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I bonds explained: How these inflation-protected savings bonds can fit in your portfolio

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As you shape a financial strategy to grow your money and support your family and the causes you care about, it sometimes can seem hard to strike a balance with your investment options. Many assets make you choose between high-risk, high-growth opportunities and low-risk, low-return ones.

I bonds, however, can provide a little of both. That's why these inflation-protected bonds can be a smart complement to your retirement or college-education savings—or just a generally effective component in your financial wellness toolbox.

Let's take a closer look.

What are I bonds?

I bonds, also called Series I savings bonds, are interest-earning securities backed by the U.S. government. While many bonds generally pay a fixed interest rate, I bonds earn a combined fixed and variable rate, also known as a composite rate. The variable rate is based on inflation—as measured by the Consumer Price Index—and is adjusted every six months.

These inflation-protected bonds are designed to safeguard your money's value as prices increase, offering the security of a government-backed bond with the potential for interest gains as prices climb.

You purchase I bonds directly from the U.S. Treasury. Once deposited, your money earns monthly interest that compounds, meaning it's added to the principal balance, every six months.

I bonds are intended to be long-term investments, lasting up to 30 years. You can cash out your bond as early as one year after purchasing, but you'll pay a penalty if you cash it anytime before five years, losing the last three months of accrued interest.

Understanding I bonds vs. EE bonds

The Series I savings bond is similar to an EE bond, another security offered by the U.S. Treasury. You can purchase both bonds for a minimum of $25. EE bonds, like I bonds, also earn monthly interest that compounds semiannually.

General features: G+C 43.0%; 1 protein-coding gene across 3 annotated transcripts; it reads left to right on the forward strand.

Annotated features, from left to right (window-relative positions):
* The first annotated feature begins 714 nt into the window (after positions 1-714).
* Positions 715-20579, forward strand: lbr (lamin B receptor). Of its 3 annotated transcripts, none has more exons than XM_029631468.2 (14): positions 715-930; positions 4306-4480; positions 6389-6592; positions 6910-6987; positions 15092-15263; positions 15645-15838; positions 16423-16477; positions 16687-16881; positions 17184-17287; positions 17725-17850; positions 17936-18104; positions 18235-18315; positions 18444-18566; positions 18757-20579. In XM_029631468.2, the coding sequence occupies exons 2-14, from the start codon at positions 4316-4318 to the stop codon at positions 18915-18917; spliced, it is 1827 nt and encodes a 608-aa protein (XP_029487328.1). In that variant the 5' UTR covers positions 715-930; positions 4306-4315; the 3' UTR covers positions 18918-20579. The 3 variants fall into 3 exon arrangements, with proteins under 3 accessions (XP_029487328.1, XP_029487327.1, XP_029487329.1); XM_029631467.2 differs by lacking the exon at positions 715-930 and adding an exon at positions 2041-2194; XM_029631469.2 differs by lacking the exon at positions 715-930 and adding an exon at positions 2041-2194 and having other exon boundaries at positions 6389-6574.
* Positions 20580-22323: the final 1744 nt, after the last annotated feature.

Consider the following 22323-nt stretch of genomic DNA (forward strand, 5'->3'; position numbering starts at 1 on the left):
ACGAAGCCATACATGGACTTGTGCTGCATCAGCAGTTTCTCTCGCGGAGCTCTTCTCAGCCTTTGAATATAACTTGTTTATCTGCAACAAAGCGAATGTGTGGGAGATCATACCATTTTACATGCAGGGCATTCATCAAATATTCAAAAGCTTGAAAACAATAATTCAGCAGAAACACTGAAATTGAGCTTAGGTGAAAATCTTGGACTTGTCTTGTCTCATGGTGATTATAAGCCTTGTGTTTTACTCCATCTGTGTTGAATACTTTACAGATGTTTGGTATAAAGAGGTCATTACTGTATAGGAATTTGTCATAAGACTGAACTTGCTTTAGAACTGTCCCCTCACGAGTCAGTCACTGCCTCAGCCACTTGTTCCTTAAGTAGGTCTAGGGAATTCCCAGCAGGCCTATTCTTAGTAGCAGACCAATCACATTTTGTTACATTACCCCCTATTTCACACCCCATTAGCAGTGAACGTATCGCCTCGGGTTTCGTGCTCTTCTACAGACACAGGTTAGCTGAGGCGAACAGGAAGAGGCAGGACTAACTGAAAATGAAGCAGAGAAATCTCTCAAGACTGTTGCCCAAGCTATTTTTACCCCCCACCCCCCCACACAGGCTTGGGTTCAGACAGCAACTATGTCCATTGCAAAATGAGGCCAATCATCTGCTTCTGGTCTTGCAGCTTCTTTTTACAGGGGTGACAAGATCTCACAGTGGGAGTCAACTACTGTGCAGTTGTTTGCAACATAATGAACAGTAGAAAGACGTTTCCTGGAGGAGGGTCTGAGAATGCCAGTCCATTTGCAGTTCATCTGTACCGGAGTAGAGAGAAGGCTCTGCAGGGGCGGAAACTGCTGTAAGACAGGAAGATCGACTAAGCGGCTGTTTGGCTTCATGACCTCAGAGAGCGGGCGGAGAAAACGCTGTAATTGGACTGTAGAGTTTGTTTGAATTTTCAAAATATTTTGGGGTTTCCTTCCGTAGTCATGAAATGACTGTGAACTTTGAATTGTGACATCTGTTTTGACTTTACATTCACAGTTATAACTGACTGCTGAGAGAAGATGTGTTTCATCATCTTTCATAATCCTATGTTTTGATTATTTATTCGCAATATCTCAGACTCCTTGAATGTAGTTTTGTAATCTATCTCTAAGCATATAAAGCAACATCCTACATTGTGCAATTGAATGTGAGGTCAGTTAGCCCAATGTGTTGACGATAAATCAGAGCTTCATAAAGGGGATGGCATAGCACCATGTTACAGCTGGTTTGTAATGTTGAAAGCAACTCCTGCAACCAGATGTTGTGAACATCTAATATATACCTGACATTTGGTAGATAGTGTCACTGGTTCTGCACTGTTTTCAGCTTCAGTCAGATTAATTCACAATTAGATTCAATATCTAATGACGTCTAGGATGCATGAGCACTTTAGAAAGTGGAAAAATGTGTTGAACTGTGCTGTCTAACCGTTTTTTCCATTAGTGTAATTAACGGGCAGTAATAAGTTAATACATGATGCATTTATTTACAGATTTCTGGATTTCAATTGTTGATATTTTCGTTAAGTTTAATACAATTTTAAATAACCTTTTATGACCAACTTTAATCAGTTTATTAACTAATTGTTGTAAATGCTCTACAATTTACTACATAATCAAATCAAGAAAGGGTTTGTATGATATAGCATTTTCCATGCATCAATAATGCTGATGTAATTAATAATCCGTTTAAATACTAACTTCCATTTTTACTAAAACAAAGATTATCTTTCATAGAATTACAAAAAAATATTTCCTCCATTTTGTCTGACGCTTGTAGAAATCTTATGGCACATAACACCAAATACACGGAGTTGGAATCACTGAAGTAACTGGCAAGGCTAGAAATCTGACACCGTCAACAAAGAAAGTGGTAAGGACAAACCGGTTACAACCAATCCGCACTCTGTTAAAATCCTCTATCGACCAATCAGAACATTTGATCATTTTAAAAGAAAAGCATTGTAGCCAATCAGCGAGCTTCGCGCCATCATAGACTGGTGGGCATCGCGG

Because of their similarities, it can be hard to determine whether to buy I or EE bonds, but there are a few notable distinctions.

The most significant difference between I and EE bonds is the type and amount of interest earned. While I bonds earn the combined fixed and variable interest rate, EE bonds earn a fixed rate that is guaranteed for the first 20 years. The U.S. Treasury also guarantees your EE bond will double in value by year 20.

I bonds are typically offered at higher interest rates that adjust with inflation every six months. Interest rates for EE bonds are usually lower than I bonds, but they are locked in until you cash out or until the bond matures. In a high-interest-rate environment, the EE bond's value will not keep up with inflation, essentially diminishing your money's purchase power.

How are I bonds taxed?

I bonds only can be held in non-qualified accounts, so federal income tax is due on interest earned from an I bond, but there are no state or local income taxes. Because an I bond doesn't pay out the interest while your money is invested, you can decide how you want to pay taxes on the interest income: You can do it each year as it accrues, or you can wait until you either redeem the savings bond or it matures.

However, you may be able to gain certain tax advantages if you use the I bond to pay for qualifying higher education expenses. You'll have to meet several conditions, so it's a good idea to work with a tax advisor to determine if you're eligible.

In addition to federal income taxes, I bonds also are potentially subject to federal estate, gift and excise taxes and any estate and inheritance taxes at the state level.

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Are you new to savings bonds?

Savings bonds can be an effective part of your total investment strategy. Read our guide on everything you need to know about investing in bonds. 

Let's go

How to buy Series I bonds